Monday, April 18, 2011

Orphans of the Living

What is it about me?  If I don’t currently have a foster placement then I’m reading or thinking about foster care.   Case in point:  I just finished this book last week- Orphans of the Living: Stories of America’s Children in Foster Care.    And now I’m going to briefly write about it.

Orphans of the Living was written by journalist Jennifer Toth and it chronicles the early lives of four children navigating their way through the U.S. Foster Care system.  Two of the children in these stories are considered “success” stories while two are considered “unsuccessful.”  Although foster homes are mentioned in some of the children’s cases, this book could easily double as a study for the juvenile court and detention system, as at least three of the children in the book spent much of their time in foster care in the “care” (or perhaps I should say jurisdiction as “care” seems to be an oxymoron) in detention centers.  Some of the children also spent some of their time in “children’s homes” which I’ve concluded is pretty much the politically correct term for what most people refer to as an orphanage.
The most sensationalized yet true account was of a young foster girl “Angel” who legally married (with her mother’s written consent) her foster father at the age of fourteen, just two years after her foster mother had died.  Not only that, but she had five children with her former foster father/husband before she turned 19.  Did I mention that Angel’s foster father was 69 years old?  Excuse me- I just threw up in my mouth a little bit!  You too?  When I was reading Angel’s story I thought “This is just far too ‘Jerry Springer’ to me” which is ironic because further into the book, sure enough, Angel was delighted to appear with her husband on The Jerry Springer Show- twice.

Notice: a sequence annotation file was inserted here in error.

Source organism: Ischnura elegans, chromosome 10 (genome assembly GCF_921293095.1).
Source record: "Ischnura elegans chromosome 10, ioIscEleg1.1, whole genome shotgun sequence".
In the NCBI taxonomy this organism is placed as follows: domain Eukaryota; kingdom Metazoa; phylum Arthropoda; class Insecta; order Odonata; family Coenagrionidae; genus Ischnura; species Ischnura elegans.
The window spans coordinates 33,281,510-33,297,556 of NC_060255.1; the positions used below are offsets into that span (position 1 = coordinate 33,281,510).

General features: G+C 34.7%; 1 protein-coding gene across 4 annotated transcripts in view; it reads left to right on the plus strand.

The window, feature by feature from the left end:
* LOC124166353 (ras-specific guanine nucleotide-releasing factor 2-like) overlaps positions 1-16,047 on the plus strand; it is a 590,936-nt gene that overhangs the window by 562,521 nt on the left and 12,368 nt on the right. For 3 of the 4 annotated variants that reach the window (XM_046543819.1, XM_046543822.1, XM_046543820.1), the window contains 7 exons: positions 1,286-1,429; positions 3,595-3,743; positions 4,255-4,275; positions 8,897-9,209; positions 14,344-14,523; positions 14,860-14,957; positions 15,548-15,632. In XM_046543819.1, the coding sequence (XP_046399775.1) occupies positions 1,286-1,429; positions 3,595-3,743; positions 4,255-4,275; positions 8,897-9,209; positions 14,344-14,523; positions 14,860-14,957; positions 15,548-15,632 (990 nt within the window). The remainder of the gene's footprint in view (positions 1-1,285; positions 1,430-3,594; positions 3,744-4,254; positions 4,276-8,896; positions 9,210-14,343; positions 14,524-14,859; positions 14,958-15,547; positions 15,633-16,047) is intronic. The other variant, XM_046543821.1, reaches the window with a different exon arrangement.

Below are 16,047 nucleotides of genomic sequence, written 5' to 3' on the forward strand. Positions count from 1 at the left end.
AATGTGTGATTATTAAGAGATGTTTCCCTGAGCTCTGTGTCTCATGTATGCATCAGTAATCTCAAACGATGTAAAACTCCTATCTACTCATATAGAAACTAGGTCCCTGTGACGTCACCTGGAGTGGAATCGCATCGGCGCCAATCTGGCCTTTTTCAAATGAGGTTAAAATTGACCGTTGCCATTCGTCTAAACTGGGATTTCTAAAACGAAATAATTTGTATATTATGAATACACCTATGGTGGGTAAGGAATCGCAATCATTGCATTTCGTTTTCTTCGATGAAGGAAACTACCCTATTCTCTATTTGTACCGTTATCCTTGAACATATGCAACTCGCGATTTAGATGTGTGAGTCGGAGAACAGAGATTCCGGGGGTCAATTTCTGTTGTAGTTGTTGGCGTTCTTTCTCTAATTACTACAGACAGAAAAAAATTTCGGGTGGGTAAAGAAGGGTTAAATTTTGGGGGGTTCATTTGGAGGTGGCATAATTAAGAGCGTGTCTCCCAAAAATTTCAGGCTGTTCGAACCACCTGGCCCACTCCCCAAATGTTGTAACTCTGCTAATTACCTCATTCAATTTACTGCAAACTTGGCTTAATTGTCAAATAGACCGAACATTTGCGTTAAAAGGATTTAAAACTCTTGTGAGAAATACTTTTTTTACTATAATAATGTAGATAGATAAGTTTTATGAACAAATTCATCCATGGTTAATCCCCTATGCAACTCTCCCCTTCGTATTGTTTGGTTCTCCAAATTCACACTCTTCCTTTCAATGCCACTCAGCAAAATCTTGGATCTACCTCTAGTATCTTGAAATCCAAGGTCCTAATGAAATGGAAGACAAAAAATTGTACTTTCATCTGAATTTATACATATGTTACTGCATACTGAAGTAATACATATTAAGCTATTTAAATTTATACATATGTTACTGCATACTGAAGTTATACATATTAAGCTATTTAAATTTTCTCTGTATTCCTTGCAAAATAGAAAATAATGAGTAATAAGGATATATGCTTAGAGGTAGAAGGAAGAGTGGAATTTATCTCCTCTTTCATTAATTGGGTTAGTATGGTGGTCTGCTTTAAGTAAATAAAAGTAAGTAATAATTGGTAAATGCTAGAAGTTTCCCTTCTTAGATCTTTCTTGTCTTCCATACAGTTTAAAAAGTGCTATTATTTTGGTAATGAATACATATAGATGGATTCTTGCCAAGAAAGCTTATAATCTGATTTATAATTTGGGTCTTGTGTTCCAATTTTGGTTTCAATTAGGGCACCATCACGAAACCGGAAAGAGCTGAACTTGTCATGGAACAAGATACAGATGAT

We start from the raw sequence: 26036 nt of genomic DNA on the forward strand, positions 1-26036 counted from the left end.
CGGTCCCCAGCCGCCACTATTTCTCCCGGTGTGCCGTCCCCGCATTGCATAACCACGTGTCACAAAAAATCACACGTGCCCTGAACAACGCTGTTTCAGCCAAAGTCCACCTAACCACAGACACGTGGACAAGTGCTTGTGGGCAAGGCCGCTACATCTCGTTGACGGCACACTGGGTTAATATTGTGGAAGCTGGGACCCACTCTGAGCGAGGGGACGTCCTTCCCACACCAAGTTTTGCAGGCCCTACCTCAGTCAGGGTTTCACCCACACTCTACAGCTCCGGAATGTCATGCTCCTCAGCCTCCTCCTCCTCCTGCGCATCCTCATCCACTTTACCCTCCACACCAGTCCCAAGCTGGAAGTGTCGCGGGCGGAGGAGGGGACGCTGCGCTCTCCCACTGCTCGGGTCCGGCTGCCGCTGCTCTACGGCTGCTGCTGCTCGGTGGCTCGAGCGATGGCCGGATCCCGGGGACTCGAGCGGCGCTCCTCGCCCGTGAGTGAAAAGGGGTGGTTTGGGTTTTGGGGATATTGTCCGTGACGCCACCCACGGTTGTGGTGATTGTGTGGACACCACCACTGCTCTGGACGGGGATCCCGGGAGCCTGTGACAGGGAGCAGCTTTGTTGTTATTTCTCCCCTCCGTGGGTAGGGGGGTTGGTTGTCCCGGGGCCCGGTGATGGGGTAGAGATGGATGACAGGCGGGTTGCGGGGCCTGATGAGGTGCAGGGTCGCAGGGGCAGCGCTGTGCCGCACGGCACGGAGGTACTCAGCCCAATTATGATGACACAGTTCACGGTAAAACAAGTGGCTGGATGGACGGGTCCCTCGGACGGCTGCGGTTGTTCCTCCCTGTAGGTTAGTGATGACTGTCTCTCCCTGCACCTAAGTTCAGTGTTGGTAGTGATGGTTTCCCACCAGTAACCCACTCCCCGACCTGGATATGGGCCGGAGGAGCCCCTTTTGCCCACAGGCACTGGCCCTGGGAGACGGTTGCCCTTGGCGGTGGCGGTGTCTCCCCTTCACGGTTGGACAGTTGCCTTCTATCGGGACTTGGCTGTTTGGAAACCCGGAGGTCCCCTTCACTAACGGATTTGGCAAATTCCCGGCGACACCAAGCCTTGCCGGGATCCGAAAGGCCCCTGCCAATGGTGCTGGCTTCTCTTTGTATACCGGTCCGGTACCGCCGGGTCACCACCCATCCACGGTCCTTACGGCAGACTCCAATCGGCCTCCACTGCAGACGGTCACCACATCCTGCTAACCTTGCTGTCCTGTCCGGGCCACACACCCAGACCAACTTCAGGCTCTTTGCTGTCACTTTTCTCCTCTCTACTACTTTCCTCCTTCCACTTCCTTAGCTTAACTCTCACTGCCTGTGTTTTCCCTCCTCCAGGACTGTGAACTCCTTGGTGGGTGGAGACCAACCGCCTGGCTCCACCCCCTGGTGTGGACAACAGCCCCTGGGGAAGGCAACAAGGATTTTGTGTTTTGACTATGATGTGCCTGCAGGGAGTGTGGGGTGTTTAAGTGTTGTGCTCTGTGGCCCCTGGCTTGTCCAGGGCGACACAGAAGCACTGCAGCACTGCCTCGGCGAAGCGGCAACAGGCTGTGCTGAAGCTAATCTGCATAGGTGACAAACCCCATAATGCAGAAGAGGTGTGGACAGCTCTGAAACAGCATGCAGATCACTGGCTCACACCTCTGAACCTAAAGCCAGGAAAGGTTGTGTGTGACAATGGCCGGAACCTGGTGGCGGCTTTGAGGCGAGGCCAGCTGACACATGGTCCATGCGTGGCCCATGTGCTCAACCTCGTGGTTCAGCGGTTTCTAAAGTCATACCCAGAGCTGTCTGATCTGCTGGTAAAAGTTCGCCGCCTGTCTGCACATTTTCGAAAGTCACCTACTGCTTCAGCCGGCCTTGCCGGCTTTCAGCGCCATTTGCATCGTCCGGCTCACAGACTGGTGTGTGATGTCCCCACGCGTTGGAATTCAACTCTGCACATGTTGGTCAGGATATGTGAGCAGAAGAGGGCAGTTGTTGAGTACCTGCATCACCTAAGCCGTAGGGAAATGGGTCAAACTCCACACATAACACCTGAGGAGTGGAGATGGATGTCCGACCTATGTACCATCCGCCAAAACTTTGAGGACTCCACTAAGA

Each of the children in these stories had truly tragic backgrounds.  The most common reason for their removal from their families was drug addiction.  Sexual abuse both before the children’s removals and afterwards was rampant in the book.  Some of the accounts of the abuse were described in greater detail than other accounts and I would warn that reading about it is not for the faint in heart.
This book just reaffirmed to me that addiction, abuse, and even poverty and crime are so cyclical in nature.  When I read about a couple of the foster children who were placed in detention centers only to be told by their parents “I was there, too, when I was your age” I couldn’t help but think back to a commercial years ago that showed a dad come into the room with some drugs and he started chewing his son out and said ‘Where did you get this?  Who taught you about these things?” and the boy yelled back “It was YOU!  I learned it by watching you!”  A concluding voiceover somberly announced  “Parents who do drugs have children who do drugs.”  Although the commercial was often parodied and not taken seriously, it contained a lot of truth. 
Orphans of the Living was overall, depressing to read and yet I was drawn to it.  Why?  Because I simply cannot ignore some of the statistics the author cited in her introduction.  
Toth described today’s foster care system as “tired” and “destructive”. 
"A system that feeds 40 percent of its children onto welfare rolls or into prison, according to a study commissioned by the U.S. Department of Health and Human Services.  Only 17 percent of foster care “graduates” become completely self-supporting two and one half to four years after discharge.  While more than half (54 percent) finish high school, a little less than half (49 percent) are gainfully employed as adults.  Almost 60 percent of the girls give birth within a few years of leaving the system.
Without the backbone of a stable childhood environment and the opportunity to bond with responsible adults, these children are at great risk of falling through society’s safety nets.  Former foster kids are three times more likely to become homeless.  Major metropolitan areas report that as much as 30 to 40 percent of their shelter population has passed through the foster care system."